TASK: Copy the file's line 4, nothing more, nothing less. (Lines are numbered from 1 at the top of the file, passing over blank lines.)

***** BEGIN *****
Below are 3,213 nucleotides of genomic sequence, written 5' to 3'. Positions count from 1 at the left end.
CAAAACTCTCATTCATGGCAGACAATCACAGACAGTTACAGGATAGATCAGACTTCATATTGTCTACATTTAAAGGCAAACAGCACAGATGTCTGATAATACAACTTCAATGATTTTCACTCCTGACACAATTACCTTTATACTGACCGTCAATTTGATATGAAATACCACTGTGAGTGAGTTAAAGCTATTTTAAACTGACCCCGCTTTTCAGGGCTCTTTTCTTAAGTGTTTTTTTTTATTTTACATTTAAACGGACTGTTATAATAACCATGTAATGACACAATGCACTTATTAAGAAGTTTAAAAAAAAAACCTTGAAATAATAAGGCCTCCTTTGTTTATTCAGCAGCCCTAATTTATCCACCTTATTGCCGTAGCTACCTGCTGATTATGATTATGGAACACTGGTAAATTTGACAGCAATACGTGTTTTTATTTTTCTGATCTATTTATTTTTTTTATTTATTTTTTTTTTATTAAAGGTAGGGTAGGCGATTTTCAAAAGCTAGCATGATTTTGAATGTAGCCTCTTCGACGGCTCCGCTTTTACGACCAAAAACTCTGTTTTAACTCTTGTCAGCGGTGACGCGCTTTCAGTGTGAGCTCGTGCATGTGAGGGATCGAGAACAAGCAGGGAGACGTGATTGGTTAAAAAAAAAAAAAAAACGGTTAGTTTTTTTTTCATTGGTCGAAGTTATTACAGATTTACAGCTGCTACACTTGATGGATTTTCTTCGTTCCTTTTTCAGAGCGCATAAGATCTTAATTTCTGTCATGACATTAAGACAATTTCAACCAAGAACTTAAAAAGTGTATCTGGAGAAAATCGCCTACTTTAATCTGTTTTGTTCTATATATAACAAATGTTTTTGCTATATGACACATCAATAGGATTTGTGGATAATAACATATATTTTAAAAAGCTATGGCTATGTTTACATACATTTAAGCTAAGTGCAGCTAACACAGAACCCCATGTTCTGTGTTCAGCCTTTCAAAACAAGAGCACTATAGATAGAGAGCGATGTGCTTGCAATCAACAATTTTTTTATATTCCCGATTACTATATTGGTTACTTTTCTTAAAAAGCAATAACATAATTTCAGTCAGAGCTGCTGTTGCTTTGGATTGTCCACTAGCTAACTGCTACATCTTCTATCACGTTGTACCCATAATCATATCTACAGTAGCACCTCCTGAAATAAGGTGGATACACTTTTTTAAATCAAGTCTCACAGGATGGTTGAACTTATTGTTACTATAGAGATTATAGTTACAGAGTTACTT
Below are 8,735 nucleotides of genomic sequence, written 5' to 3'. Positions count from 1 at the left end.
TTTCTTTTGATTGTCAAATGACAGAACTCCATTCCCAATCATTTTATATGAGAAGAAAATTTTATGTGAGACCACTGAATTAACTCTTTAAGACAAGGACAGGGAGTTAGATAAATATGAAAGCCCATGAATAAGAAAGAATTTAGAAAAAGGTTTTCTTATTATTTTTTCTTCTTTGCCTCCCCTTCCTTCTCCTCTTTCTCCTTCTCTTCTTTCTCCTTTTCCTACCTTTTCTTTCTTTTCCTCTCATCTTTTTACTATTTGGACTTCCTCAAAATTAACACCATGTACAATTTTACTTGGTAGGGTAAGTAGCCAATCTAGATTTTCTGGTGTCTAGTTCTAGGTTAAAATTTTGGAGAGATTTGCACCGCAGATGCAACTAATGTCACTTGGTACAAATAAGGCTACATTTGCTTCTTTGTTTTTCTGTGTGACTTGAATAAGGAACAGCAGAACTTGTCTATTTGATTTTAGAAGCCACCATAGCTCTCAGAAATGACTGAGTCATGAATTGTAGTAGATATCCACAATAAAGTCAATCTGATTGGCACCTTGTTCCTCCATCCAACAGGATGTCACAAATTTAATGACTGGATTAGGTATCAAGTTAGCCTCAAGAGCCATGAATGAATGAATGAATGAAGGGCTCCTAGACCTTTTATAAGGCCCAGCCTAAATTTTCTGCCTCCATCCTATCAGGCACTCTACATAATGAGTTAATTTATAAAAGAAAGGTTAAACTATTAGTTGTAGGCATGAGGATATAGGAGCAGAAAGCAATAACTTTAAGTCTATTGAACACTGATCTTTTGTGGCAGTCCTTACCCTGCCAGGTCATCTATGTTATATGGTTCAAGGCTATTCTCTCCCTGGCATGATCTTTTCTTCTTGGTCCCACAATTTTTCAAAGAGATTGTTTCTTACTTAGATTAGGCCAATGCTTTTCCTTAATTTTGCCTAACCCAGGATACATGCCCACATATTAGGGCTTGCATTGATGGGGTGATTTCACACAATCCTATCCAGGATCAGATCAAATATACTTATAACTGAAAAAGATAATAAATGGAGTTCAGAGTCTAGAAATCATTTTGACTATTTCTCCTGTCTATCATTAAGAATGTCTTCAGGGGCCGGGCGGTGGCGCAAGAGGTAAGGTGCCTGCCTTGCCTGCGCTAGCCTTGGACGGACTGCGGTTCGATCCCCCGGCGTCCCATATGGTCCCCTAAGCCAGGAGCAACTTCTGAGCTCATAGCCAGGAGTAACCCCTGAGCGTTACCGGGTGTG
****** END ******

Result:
TTTCTTTTGATTGTCAAATGACAGAACTCCATTCCCAATCATTTTATATGAGAAGAAAATTTTATGTGAGACCACTGAATTAACTCTTTAAGACAAGGACAGGGAGTTAGATAAATATGAAAGCCCATGAATAAGAAAGAATTTAGAAAAAGGTTTTCTTATTATTTTTTCTTCTTTGCCTCCCCTTCCTTCTCCTCTTTCTCCTTCTCTTCTTTCTCCTTTTCCTACCTTTTCTTTCTTTTCCTCTCATCTTTTTACTATTTGGACTTCCTCAAAATTAACACCATGTACAATTTTACTTGGTAGGGTAAGTAGCCAATCTAGATTTTCTGGTGTCTAGTTCTAGGTTAAAATTTTGGAGAGATTTGCACCGCAGATGCAACTAATGTCACTTGGTACAAATAAGGCTACATTTGCTTCTTTGTTTTTCTGTGTGACTTGAATAAGGAACAGCAGAACTTGTCTATTTGATTTTAGAAGCCACCATAGCTCTCAGAAATGACTGAGTCATGAATTGTAGTAGATATCCACAATAAAGTCAATCTGATTGGCACCTTGTTCCTCCATCCAACAGGATGTCACAAATTTAATGACTGGATTAGGTATCAAGTTAGCCTCAAGAGCCATGAATGAATGAATGAATGAAGGGCTCCTAGACCTTTTATAAGGCCCAGCCTAAATTTTCTGCCTCCATCCTATCAGGCACTCTACATAATGAGTTAATTTATAAAAGAAAGGTTAAACTATTAGTTGTAGGCATGAGGATATAGGAGCAGAAAGCAATAACTTTAAGTCTATTGAACACTGATCTTTTGTGGCAGTCCTTACCCTGCCAGGTCATCTATGTTATATGGTTCAAGGCTATTCTCTCCCTGGCATGATCTTTTCTTCTTGGTCCCACAATTTTTCAAAGAGATTGTTTCTTACTTAGATTAGGCCAATGCTTTTCCTTAATTTTGCCTAACCCAGGATACATGCCCACATATTAGGGCTTGCATTGATGGGGTGATTTCACACAATCCTATCCAGGATCAGATCAAATATACTTATAACTGAAAAAGATAATAAATGGAGTTCAGAGTCTAGAAATCATTTTGACTATTTCTCCTGTCTATCATTAAGAATGTCTTCAGGGGCCGGGCGGTGGCGCAAGAGGTAAGGTGCCTGCCTTGCCTGCGCTAGCCTTGGACGGACTGCGGTTCGATCCCCCGGCGTCCCATATGGTCCCCTAAGCCAGGAGCAACTTCTGAGCTCATAGCCAGGAGTAACCCCTGAGCGTTACCGGGTGTG